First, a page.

The central bank has also increased checks on banks' off-balance sheet wealth management products - a key component of shadow banking credit - while the banking regulator has stepped up a crackdown on risky lending behaviours.

 

"Corporate defaults will rise if the availability of finance is further restricted. This could become a threat to economic growth ... especially if defaults are concentrated in labour-intensive segments like steel and coal," Moody's said.

 

China's economic growth showed signs of fading in July as lending costs rose, but a hard landing is unlikely with Beijing keen to ensure stability ahead of a once-in-five-years Communist Party leadership reshuffle later this year.

 

China's commercial banks reported higher first-half profits, while overall non-performing loans in June did not increase from March, the banking regulator said on Monday.

 

But analysts cautioned that slower credit growth would eventually take a toll on banks' profit margins.

 

MARGIN PRESSURE

Net interest margins (NIM) - the difference between interest paid and earned by banks and a key gauge of profitability - have fallen sharply in the past quarters following six successive benchmark interest rate cuts in 2014-15.

 

For China's top lender ICBC, the margin is forecast to narrow to 2.13 percent in 2017 from 2.21 percent last year, while CCB could report a drop of 27 basis points to 2.09 percent in 2017, Thomson Reuters data shows.

 

Adding to banks' cost pressures is their move to increase deposit interest rates this year to as much as 40 percent above central bank benchmark rates to lure depositors, statistics compiled by Reuters showed.

 

Part of the higher costs has been passed on to corporate borrowers. The price of loans as measured by the weighted average of loan interest rates rebounded to 5.67 percent in June, from 5.22 percent in September.

 

But that will not be sufficient to cushion the impact on near-term profits.

 

"The most direct impact of the regulatory crackdown is on liquidity and profitability," said Alicia Garcia-Herrero, chief Asia Pacific economist at Natixis.

 

"Chinese banks will find themselves in a dilemma ... with more doors shut in the shadow banking, which has been a source of profits to offset the impact on net interest income."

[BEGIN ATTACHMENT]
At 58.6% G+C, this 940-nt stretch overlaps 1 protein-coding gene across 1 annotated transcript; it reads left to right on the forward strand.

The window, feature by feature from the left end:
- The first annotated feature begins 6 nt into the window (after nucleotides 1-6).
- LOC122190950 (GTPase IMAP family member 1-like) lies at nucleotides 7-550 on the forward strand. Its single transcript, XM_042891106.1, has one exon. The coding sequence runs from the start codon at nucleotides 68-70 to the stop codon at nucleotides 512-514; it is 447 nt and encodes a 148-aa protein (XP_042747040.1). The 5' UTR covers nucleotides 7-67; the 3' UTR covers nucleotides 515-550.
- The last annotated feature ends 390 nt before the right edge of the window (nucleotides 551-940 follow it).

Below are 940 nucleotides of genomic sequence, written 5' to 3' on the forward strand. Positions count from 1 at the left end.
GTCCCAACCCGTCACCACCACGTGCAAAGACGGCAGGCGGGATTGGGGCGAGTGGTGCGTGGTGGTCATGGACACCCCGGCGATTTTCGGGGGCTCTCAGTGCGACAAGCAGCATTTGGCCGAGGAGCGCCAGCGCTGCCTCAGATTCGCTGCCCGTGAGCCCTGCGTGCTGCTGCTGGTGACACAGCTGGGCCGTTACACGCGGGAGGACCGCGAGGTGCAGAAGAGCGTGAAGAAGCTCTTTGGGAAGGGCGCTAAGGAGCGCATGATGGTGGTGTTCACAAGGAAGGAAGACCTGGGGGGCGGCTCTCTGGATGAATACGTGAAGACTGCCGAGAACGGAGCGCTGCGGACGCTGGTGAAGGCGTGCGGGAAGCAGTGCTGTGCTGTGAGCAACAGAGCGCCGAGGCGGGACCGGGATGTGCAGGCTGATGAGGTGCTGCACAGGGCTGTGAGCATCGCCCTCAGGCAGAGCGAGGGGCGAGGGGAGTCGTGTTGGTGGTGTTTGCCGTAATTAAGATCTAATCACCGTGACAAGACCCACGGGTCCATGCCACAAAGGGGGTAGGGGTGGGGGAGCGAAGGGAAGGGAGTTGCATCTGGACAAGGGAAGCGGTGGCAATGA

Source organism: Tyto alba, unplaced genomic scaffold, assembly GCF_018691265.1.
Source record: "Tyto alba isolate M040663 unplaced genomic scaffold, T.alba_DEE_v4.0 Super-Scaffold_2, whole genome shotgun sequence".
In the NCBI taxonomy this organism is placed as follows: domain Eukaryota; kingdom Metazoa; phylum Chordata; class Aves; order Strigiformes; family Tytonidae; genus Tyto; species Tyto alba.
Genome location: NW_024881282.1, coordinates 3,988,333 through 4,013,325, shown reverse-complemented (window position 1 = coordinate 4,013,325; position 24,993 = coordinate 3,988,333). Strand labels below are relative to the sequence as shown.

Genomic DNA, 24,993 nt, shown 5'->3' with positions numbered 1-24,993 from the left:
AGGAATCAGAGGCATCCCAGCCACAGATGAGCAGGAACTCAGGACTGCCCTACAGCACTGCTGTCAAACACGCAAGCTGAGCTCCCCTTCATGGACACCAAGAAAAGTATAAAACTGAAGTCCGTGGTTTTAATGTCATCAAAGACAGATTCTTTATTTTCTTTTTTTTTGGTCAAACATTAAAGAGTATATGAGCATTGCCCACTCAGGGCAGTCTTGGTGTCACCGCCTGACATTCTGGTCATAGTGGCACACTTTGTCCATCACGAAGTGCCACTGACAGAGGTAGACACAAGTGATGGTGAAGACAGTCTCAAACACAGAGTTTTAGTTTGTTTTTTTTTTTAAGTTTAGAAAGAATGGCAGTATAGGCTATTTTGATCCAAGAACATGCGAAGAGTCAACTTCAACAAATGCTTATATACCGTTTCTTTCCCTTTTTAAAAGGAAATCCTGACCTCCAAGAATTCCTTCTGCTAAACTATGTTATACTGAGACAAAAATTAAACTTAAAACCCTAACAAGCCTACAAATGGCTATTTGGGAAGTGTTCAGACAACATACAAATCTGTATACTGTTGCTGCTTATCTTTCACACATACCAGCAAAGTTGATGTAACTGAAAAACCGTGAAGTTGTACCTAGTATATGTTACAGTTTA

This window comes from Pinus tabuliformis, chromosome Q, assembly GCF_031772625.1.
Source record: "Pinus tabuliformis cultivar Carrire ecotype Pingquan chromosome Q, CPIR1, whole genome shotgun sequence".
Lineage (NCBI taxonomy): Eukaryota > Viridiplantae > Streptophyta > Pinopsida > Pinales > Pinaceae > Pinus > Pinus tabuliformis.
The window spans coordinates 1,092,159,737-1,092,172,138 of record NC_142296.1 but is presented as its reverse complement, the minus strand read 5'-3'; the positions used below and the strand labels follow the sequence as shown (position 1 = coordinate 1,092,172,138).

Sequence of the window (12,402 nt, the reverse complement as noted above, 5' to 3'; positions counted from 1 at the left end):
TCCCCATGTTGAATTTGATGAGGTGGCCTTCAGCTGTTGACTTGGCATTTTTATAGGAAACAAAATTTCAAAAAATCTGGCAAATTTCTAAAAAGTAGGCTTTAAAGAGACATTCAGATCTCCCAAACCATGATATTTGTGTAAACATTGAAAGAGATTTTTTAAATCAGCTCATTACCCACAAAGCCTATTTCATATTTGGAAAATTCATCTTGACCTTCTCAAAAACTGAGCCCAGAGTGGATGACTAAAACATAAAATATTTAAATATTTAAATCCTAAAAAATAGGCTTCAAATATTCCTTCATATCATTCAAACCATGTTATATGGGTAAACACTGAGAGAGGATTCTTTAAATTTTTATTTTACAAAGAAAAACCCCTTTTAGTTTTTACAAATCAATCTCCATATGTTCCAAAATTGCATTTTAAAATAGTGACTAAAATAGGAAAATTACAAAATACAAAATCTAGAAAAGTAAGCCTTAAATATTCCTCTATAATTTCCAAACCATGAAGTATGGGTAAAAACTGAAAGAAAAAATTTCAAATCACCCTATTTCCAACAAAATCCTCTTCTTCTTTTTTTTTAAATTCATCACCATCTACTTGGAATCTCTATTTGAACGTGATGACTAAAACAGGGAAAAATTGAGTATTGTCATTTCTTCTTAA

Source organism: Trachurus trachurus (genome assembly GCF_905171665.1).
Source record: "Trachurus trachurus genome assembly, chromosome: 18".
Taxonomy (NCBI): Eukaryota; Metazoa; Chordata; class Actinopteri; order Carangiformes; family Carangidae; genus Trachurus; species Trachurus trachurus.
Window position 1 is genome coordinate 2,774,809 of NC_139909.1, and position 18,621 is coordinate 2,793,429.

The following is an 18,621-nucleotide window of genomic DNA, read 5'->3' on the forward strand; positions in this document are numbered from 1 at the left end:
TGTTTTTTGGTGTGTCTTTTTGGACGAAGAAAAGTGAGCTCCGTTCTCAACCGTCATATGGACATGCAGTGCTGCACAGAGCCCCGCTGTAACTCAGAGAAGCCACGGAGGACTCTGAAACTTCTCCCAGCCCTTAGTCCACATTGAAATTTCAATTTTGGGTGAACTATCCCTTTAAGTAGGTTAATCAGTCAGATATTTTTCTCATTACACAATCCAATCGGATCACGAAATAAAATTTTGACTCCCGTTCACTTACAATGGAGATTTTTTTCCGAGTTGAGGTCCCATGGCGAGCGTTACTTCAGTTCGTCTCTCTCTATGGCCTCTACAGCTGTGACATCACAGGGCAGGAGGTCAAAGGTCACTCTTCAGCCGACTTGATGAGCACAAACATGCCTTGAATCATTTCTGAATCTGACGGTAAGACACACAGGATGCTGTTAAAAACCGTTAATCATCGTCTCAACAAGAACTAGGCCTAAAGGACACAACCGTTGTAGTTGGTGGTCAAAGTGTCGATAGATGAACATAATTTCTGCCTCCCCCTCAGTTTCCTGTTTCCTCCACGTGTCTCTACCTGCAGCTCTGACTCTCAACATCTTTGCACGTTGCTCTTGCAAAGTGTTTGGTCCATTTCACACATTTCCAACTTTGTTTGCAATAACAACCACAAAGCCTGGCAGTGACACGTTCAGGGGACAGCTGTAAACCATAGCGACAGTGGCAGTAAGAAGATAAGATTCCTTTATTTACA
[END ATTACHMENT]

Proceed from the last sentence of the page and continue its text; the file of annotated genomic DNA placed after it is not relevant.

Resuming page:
Source:Reuters

China will step up efforts to boost private investment - state planner

Date Aug 18 2017 16:39:15

BEIJING, Aug 18 (Reuters) - China will take more steps to boost private investment, the  state planner said on Friday, as policymakers seek to keep  growth steady while reducing the economy's reliance on state spending. 

     A sharp slowdown in private investment last year forced Beijing to rely more heavily on fiscal spending and investment by heavily indebted state firms to hit its growth target.

    "Expanding private investment and strengthening private economy is an important foundation for ensuring stable, healthy and sustainable development of China's economy," Meng Wei, a spokeswomen for the National Development and Reform Commission (NDRC), told a Beijing briefing.

    The government will simplify investment approval procedures for private firms and ensure "reasonable returns" in public-private partnership (PPP) projects to lure private investment in infrastructure and public utility projects, she said.

    Financial institutions will be banned from attaching  conditions when they make loans to private firms, while local governments will be encouraged to set up funds to help private firms hedge credit risks, Meng added.

    The state planner said it approved 165.5 billion yuan ($24.80 billion) of fixed-asset investment projects in July, the highest since December.

    Data released by the statistical bureau on Monday showed fixed-asset investment grew 8.3 percent in the first seven months from a year earlier, cooling from 8.6 percent in the first half.

    Annual growth of private investment slowed to 6.9 percent in January-July from 7.2 percent in the first half.

    The government kept its budget deficit target at 3 percent of gross domestic product this year - the same as in 2016 -  as policymakers look to a recovery in private investment, partly via PPP projects, to drive growth. 

    China's factory output, investment, retail sales and trade all grew less than expected in July as lending costs rose and the gravity-defying property market cooled, though activity levels generally remained solid, propped up by a year-long construction spree.  

Source:Reuters

Edited by SHMET
Page7of79